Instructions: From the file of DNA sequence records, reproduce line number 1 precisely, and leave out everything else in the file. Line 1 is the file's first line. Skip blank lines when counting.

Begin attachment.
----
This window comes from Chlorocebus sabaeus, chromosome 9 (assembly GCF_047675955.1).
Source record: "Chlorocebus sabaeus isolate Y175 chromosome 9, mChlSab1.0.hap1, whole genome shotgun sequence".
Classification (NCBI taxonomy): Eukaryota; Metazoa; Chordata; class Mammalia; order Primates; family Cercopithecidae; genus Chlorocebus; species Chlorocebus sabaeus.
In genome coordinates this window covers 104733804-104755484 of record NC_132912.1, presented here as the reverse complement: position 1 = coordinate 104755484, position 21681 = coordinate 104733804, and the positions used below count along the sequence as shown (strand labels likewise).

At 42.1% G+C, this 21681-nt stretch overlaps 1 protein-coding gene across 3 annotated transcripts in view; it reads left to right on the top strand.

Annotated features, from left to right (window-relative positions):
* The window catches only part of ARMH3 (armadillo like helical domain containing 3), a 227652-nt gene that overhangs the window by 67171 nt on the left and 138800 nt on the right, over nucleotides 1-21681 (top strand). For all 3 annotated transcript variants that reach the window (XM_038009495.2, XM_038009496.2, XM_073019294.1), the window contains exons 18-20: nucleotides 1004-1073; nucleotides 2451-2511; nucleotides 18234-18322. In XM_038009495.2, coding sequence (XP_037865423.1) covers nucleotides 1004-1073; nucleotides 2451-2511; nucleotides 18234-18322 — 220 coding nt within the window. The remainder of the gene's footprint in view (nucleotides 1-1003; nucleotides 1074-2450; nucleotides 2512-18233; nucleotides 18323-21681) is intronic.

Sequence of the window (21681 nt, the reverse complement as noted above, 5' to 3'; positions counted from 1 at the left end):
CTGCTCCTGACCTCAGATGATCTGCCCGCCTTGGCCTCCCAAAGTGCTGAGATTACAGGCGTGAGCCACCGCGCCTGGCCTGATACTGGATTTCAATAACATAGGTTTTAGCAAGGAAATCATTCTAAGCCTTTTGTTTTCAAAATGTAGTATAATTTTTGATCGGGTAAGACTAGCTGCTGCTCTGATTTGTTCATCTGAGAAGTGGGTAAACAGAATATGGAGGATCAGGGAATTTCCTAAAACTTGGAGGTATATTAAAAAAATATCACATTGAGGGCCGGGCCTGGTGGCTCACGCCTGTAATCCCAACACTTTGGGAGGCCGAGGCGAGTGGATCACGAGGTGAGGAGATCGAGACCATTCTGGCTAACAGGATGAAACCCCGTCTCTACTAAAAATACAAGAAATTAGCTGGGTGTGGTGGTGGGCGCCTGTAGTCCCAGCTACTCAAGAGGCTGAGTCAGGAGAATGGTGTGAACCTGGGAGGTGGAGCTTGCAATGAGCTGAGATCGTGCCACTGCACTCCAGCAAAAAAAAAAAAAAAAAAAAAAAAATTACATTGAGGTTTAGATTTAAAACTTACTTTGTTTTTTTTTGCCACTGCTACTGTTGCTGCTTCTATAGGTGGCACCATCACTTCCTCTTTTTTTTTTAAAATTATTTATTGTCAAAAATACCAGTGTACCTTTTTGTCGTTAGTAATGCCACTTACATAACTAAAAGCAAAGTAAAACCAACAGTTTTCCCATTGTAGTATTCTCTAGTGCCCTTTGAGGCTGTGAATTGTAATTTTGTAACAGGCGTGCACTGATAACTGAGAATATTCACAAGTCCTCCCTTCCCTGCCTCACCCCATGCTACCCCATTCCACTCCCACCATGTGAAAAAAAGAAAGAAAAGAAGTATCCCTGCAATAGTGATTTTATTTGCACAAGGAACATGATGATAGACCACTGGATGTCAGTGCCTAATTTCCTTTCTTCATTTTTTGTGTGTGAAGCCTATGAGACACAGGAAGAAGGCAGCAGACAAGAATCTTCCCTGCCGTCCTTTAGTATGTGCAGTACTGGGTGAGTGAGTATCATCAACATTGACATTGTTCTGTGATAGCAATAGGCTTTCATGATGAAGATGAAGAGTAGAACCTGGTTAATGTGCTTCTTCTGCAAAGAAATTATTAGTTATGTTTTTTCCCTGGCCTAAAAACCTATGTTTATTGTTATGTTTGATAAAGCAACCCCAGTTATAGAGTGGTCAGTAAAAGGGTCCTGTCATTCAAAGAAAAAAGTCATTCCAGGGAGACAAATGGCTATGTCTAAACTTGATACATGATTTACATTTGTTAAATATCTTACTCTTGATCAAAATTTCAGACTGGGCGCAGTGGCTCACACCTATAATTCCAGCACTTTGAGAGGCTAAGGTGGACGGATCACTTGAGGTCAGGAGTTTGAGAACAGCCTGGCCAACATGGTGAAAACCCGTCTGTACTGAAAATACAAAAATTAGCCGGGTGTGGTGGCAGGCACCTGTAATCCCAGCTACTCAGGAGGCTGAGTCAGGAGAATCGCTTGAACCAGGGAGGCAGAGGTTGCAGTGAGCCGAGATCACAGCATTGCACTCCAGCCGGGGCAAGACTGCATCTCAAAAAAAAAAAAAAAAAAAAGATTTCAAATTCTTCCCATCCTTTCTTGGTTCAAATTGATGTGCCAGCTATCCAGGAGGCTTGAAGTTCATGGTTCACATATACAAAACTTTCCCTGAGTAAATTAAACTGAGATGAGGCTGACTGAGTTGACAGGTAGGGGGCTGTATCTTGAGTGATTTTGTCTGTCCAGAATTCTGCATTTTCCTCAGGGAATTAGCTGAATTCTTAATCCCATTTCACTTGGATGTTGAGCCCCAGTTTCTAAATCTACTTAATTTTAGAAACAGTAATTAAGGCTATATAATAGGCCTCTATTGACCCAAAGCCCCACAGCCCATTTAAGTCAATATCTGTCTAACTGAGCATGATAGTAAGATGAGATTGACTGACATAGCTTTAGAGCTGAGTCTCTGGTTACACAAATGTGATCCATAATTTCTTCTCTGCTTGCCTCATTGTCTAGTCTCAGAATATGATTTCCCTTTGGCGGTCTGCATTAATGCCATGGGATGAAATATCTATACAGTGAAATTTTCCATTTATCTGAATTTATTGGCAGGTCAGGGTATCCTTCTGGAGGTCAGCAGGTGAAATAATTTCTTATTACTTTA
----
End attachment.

This window comes from Chlorocebus sabaeus, chromosome 9 (assembly GCF_047675955.1).